ECB hinges in part on their ability
to achieve that level of inflation.
And as that target remains distant,
central bankers must maintain the
extraordinary interventions they
began with the 2008 global finan-
Lowering an inflation target
would carry its own risks. For one
thing, it would put countries per-
ilously close to a deflationary trap.
In this scenario, consumers would
stop spending because goods and
services keep becoming cheap-
er---which then stifles economic
growth. That s why economists
and analysts say that central banks
need to continue supporting eco-
Mohamed El-Erian, chief eco-
nomic adviser at Allianz and a
former deputy director of the
International Monetary Fund, says
the dilemma stems from an over-
reliance on interest-rate policies
to support a floundering Europe.
Alternatively, El-Erian argues, gov-
ernments could have deployed
other, budgetary options.
"The fundamental issue is nei-
ther the target nor what the ECB
can do on its own to meet it," he
says. "It is about the lack of a
comprehensive policy response
that engages the full economic
tools available to Europe."
In the United States, the situ-
ation is somewhat different in the
United States, where the unem-
ployment rate is half the size of
Europe s. The US jobless rate has
dipped to 5.3 per cent, a nearly
normal level that would usually
lead the Fed to raise rates. Yet low
unemployment has failed to send
inflation to the 2 per cent target.
Some economists caution
against a September rate hike by
the Fed precisely because of the
inflation target: They argue that
a rate increase that takes effect
before clear evidence of rising
prices could choke off consumer
and business spending and poten-
tially income growth.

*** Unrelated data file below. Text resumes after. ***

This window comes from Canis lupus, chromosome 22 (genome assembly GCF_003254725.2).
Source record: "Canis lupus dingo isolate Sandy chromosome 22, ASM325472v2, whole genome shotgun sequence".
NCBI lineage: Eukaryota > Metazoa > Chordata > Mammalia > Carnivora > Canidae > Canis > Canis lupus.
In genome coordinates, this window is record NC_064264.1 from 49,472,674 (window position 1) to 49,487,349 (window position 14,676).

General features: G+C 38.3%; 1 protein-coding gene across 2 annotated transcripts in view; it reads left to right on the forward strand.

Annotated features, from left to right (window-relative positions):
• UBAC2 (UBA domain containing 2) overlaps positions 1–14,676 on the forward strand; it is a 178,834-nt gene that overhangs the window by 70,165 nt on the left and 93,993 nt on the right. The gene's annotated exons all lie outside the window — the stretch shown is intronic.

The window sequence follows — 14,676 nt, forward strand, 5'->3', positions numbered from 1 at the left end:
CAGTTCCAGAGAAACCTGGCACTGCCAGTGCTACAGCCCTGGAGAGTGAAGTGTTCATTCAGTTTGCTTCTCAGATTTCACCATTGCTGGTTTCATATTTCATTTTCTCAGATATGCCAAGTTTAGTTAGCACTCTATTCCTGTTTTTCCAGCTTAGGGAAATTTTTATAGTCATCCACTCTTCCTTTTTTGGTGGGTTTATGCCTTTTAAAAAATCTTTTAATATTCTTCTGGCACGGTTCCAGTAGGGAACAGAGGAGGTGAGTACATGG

"When the world economy is
fragile, you end up restraining
demand," says Stephen Oliner, a
former Fed economist who is now
a resident scholar at the American
Enterprise Institute, a conservative
think tank. "That s why tightening
now would be a head-scratcher.
Central banks falling
short of inflation target
Mixed fortunes for
T&T's energy sector
Scotiabank has been recognised by Global
Finance Magazine as the Best Digital Bank
(formerly the Best Internet Bank Award) in
T&T for 2015. This is the fifth consecutive year
this prestigious title has been bestowed upon
the bank. In total, Scotiabank received
recognition in 21 countries across the
Caribbean and Central America in 2015.
"At Scotiabank one of our priorities is to
make it easier for our customers to do
business with us. Our multichannel, digital
platform, which allows customers to bank
when and where they want, is an important
part of how we are delivering on that," said
Anya M Schnoor, senior vice president and
Winning banks were selected based on the
following criteria: strength of strategy for
attracting and servicing digital customers,
success in getting clients to use digital
offerings, growth of digital customers, breadth
of product offerings, evidence of tangible
benefits gained from digital initiatives, and
web/mobile site design and functionality.
Scotia wins fifth Best Digital Bank Award
Employees of ANSA McAL Chemicals Limited place a seal on a container filled with Clean & White Bleach, destined
for Dominica. The subsidiary of the ANSA McAL Group of Companies has donated 955 cases of the bleach to assist
with ongoing clean-up efforts in Dominica, which was ravaged by Tropical Storm Erika.